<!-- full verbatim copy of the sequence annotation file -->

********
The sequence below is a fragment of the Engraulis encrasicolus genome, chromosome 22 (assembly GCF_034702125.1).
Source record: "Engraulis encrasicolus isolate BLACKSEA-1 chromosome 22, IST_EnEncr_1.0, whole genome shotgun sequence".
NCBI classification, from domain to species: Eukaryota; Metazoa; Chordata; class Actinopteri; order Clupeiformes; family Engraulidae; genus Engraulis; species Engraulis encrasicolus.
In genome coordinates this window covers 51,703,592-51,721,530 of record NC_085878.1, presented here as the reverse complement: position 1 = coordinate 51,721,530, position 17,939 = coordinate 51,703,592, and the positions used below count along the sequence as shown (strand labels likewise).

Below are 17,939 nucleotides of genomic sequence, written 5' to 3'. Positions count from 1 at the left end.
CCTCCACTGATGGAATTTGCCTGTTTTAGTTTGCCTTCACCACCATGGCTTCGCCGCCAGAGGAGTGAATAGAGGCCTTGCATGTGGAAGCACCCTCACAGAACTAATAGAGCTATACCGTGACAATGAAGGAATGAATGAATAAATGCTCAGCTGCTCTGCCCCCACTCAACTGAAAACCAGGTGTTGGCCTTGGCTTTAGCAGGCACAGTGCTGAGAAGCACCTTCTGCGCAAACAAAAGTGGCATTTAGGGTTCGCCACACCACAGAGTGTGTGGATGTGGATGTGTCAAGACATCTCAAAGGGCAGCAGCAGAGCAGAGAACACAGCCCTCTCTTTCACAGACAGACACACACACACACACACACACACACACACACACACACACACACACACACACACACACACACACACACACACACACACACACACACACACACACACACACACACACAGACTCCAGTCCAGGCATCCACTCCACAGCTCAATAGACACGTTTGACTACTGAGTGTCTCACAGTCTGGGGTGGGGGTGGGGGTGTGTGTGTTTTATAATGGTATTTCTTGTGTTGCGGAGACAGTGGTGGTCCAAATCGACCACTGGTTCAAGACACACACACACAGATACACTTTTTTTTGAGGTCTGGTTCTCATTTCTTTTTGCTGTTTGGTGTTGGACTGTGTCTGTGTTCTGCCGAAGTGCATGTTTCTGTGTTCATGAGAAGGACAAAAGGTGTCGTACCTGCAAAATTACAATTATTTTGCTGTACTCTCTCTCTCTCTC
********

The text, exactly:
The sequence below is a fragment of the Engraulis encrasicolus genome, chromosome 22 (assembly GCF_034702125.1).
Source record: "Engraulis encrasicolus isolate BLACKSEA-1 chromosome 22, IST_EnEncr_1.0, whole genome shotgun sequence".
NCBI classification, from domain to species: Eukaryota; Metazoa; Chordata; class Actinopteri; order Clupeiformes; family Engraulidae; genus Engraulis; species Engraulis encrasicolus.
In genome coordinates this window covers 51,703,592-51,721,530 of record NC_085878.1, presented here as the reverse complement: position 1 = coordinate 51,721,530, position 17,939 = coordinate 51,703,592, and the positions used below count along the sequence as shown (strand labels likewise).

Below are 17,939 nucleotides of genomic sequence, written 5' to 3'. Positions count from 1 at the left end.
CCTCCACTGATGGAATTTGCCTGTTTTAGTTTGCCTTCACCACCATGGCTTCGCCGCCAGAGGAGTGAATAGAGGCCTTGCATGTGGAAGCACCCTCACAGAACTAATAGAGCTATACCGTGACAATGAAGGAATGAATGAATAAATGCTCAGCTGCTCTGCCCCCACTCAACTGAAAACCAGGTGTTGGCCTTGGCTTTAGCAGGCACAGTGCTGAGAAGCACCTTCTGCGCAAACAAAAGTGGCATTTAGGGTTCGCCACACCACAGAGTGTGTGGATGTGGATGTGTCAAGACATCTCAAAGGGCAGCAGCAGAGCAGAGAACACAGCCCTCTCTTTCACAGACAGACACACACACACACACACACACACACACACACACACACACACACACACACACACACACACACACACACACACACACACACACACACACACACACACACACACACACAGACTCCAGTCCAGGCATCCACTCCACAGCTCAATAGACACGTTTGACTACTGAGTGTCTCACAGTCTGGGGTGGGGGTGGGGGTGTGTGTGTTTTATAATGGTATTTCTTGTGTTGCGGAGACAGTGGTGGTCCAAATCGACCACTGGTTCAAGACACACACACACAGATACACTTTTTTTTGAGGTCTGGTTCTCATTTCTTTTTGCTGTTTGGTGTTGGACTGTGTCTGTGTTCTGCCGAAGTGCATGTTTCTGTGTTCATGAGAAGGACAAAAGGTGTCGTACCTGCAAAATTACAATTATTTTGCTGTACTCTCTCTCTCTCTC